The rise of Starbucks (NASDAQ:SBUX) has been bad news for independent coffee houses as the giant chain has driven many smaller chains and mom-and-pops out of business. A new app however might drive some customers back to independent cafes -- at least in places where they still exist.
The CUPS app offers a variety of packages tied to local coffee shops. The one that might entice java hounds to join (and ditch their Starbucks habit) is unlimited brew/drip/pour-over coffee and tea for $45 a month. The company also offers an unlimited espresso plan for $85 a month and packages of 5, 10, and 20 drinks with the 10-pack coming with an 11th free and the 20-drink deal offering three freebies.
The only catch on the unlimited offer is that customers must wait 30 minutes between drinks (which can be the length of time you wait in line at some New York coffee shops).
Created by a small team from Israel, the app is intended as an alternative to the smartphone loyalty cards offered by Starbucks and others, Bloomberg BusinessWeek reported. "It's a similar service," co-founder Gilad Rotem told the business publication. "We're offering a mobile app, prepaid plan, but it's for independent, higher-quality coffee."
With only 29 shops scattered around New York City's boroughs, according to the company website, CUPS is not yet a threat to Starbucks, Dunkin' Donuts, (NASDAQ:DNKN), or anyone else in the coffee gam But the idea is intriguing and it seems possible that heavy coffee consumers would purchase an all-you-can-drink plan if it would save them money.
It is worth noting that Starbucks gives free in-store refills on basic coffee and tea beverages during a visit to customers who attain the green level (purchase five eligible products in a year) or higher in its loyalty program. That makes a CUPS subscription less valuable to the wannabe writer crowd that can be found "working" at seemingly every Starbucks, but it's still potentially a good deal for people who buy a drink and then leave the store.
How CUPS works
The United States version of the app is only being offered in select parts of New York currently with the company planning to increase the number of shops in New York to around 200 (which Rotem said is around the number of Starbucks in New York) before expanding to other areas.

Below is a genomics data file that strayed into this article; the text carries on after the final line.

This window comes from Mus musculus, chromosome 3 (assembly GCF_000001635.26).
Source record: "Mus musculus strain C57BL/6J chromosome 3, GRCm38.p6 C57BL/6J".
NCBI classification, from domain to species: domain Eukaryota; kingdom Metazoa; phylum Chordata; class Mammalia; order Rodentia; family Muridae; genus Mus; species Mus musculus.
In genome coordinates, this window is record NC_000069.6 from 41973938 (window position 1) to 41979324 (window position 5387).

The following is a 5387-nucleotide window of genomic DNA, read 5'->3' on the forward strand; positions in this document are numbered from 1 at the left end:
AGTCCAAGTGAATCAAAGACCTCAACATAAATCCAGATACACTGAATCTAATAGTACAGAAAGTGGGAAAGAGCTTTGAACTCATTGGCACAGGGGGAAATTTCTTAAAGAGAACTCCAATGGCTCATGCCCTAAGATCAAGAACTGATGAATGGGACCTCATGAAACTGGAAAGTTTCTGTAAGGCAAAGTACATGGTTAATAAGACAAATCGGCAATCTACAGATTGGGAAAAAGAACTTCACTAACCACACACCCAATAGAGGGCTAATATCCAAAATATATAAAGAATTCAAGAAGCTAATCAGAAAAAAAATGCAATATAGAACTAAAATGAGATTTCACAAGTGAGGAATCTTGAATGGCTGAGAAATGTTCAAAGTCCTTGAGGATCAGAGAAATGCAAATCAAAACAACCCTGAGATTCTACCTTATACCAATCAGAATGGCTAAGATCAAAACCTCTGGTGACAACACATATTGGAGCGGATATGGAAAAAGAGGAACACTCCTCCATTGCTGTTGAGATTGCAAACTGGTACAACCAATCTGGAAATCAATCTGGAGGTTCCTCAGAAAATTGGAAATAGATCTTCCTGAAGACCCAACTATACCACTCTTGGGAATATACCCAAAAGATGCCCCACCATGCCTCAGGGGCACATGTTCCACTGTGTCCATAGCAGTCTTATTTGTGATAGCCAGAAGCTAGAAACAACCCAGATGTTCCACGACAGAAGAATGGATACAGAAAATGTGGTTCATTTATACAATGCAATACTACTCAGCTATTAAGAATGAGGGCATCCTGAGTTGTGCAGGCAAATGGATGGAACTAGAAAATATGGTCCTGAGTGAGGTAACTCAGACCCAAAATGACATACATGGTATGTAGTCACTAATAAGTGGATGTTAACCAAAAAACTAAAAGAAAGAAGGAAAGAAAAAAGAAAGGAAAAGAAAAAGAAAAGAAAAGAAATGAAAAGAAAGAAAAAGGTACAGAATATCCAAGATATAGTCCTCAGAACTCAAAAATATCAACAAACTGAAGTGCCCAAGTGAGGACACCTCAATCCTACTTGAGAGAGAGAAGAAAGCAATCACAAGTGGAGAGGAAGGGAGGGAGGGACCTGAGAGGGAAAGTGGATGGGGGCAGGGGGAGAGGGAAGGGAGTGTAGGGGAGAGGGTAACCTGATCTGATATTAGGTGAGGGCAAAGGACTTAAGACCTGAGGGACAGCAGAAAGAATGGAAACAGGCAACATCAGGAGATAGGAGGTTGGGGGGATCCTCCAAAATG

To use the service customers download the app from Apple's (NASDAQ: AAPL) app store or Google's (NASDAQ: GOOG) Android Play store. Then the user picks an available coffee shop from a list, chooses a drink, receives a code that the clerk/barista records. CUPS later reimburses the coffee shop for each drink sold at a pre-negotiated discount.
According to BusinessWeek, CUPS runs a version of the service in Israel with over 100 coffee shops participating, and Rotem said those stores say the app is bringing in more customers who not surprisingly drink more coffee.
"They say they're drinking more coffee than before, about 20% more," Rotem told BusinessWeek.
Is the CUPS deal worth it?
The price of a cup of coffee in New York can vary greatly (even between Starbucks locations) but let's assign $2 as an average price for a medium basic no-frills cup of coffee (the ones covered under CUPS's $45 plan). One cup of coffee per business day in an average 20-workday month gets you close to break-even and a second afternoon cup plus one each weekend day makes CUPS a tremendous value.
The $85 deal is intriguing as well but perhaps harder to determine the value of as prices for espresso drinks vary even more wildly than they do for straight coffee. Using the around $4.50 I paid this morning for a medium (grande in Starbucks parlance) latte, I would need to buy 19 espresso drinks to make a CUPS subscription a good deal. That's less than one per workday (and lower than my actual monthly coffee consumption).
CUPS may not be a threat but an opportunity
The value proposition for independent coffee shops joining up with CUPS is clear. They get customers steered their way who might have gone to Starbucks and there is always the possibility for an upsell (like a muffin or some other pastry treat). The deal is logical for heavy coffee drinkers as well -- by committing to the subscription coffee becomes a fixed rather than a variable monthly cost. There's a peace of mind in that, even in months where users don't take full advantage of their subscription.
For Starbucks CUPS is too small to be a threat yet but the model can be expanded to any cities that have a base of independent coffee shops. Starbucks might also consider offering a similar deal to some of its best customers -- specifically ones that not only purchase coffee but food items as well. Through its app Starbucks tracks individual customer purchases and could use that data to decide which customers to offer a premium subscription service.
For now CUPS is just an interesting experiment but the model could change the way frequent coffee drinkers buy the beverage.
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Daniel Kline has no position in any stocks mentioned. He drinks a reasonable amount of coffee but less than he used to. The Motley Fool recommends Starbucks. The Motley Fool owns shares of Starbucks. Try any of our Foolish newsletter services free for 30 days. We Fools may not all hold the same opinions, but we all believe that considering a diverse range of insights makes us better investors. The Motley Fool has a disclosure policy.